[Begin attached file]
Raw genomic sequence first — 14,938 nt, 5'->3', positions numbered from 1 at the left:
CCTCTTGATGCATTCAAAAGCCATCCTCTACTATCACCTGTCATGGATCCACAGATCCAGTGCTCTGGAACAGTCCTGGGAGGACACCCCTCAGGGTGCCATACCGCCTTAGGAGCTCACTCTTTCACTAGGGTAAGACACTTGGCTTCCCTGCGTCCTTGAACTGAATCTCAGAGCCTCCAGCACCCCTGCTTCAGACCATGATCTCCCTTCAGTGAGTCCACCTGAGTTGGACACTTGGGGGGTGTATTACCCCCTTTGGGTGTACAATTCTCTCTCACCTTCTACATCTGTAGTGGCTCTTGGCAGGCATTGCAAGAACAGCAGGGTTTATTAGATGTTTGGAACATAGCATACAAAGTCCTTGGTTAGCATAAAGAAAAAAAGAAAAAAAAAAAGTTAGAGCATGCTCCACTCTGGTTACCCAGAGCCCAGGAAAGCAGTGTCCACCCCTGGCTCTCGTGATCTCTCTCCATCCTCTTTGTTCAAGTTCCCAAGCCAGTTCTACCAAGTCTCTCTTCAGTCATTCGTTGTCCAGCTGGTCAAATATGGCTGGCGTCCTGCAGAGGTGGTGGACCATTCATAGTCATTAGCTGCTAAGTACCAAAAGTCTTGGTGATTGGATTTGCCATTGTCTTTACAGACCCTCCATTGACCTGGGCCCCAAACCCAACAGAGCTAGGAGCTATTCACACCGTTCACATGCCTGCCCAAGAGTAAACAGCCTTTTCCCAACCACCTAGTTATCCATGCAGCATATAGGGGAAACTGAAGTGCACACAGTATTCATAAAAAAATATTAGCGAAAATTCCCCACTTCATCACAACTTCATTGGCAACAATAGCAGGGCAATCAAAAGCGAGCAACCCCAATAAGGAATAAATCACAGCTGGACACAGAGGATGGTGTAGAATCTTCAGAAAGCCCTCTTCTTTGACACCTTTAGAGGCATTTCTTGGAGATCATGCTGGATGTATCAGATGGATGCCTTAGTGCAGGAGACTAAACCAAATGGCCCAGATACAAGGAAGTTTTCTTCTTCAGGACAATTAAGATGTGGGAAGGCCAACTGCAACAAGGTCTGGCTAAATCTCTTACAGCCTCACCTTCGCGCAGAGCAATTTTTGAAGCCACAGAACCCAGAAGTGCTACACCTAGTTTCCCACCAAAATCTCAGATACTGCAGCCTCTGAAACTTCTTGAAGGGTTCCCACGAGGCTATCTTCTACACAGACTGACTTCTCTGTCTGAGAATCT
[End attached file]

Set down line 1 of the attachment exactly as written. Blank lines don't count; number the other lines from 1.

Raw genomic sequence first — 14,938 nt, 5'->3', positions numbered from 1 at the left: